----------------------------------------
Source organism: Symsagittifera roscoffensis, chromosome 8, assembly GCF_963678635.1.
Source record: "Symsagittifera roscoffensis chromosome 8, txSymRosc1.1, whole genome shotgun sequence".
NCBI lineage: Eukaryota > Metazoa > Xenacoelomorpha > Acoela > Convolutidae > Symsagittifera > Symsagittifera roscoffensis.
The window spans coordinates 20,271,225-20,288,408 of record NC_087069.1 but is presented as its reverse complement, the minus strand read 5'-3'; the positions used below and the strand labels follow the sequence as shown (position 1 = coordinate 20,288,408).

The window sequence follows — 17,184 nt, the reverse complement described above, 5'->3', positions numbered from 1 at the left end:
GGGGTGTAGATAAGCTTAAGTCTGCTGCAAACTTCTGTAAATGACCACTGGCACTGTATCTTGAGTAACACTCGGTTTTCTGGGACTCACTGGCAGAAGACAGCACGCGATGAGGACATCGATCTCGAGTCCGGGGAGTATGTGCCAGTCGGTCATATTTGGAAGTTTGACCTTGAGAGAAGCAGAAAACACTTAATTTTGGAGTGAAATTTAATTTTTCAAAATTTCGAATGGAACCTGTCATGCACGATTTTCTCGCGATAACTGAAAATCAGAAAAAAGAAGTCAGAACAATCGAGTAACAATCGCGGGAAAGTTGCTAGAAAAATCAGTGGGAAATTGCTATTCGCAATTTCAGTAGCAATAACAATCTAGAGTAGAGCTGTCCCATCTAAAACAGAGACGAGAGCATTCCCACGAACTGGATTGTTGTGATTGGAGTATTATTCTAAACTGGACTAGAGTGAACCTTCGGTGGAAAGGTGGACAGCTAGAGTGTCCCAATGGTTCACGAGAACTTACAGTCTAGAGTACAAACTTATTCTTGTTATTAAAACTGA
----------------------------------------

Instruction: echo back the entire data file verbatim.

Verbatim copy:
Source organism: Symsagittifera roscoffensis, chromosome 8, assembly GCF_963678635.1.
Source record: "Symsagittifera roscoffensis chromosome 8, txSymRosc1.1, whole genome shotgun sequence".
NCBI lineage: Eukaryota > Metazoa > Xenacoelomorpha > Acoela > Convolutidae > Symsagittifera > Symsagittifera roscoffensis.
The window spans coordinates 20,271,225-20,288,408 of record NC_087069.1 but is presented as its reverse complement, the minus strand read 5'-3'; the positions used below and the strand labels follow the sequence as shown (position 1 = coordinate 20,288,408).

The window sequence follows — 17,184 nt, the reverse complement described above, 5'->3', positions numbered from 1 at the left end:
GGGGTGTAGATAAGCTTAAGTCTGCTGCAAACTTCTGTAAATGACCACTGGCACTGTATCTTGAGTAACACTCGGTTTTCTGGGACTCACTGGCAGAAGACAGCACGCGATGAGGACATCGATCTCGAGTCCGGGGAGTATGTGCCAGTCGGTCATATTTGGAAGTTTGACCTTGAGAGAAGCAGAAAACACTTAATTTTGGAGTGAAATTTAATTTTTCAAAATTTCGAATGGAACCTGTCATGCACGATTTTCTCGCGATAACTGAAAATCAGAAAAAAGAAGTCAGAACAATCGAGTAACAATCGCGGGAAAGTTGCTAGAAAAATCAGTGGGAAATTGCTATTCGCAATTTCAGTAGCAATAACAATCTAGAGTAGAGCTGTCCCATCTAAAACAGAGACGAGAGCATTCCCACGAACTGGATTGTTGTGATTGGAGTATTATTCTAAACTGGACTAGAGTGAACCTTCGGTGGAAAGGTGGACAGCTAGAGTGTCCCAATGGTTCACGAGAACTTACAGTCTAGAGTACAAACTTATTCTTGTTATTAAAACTGA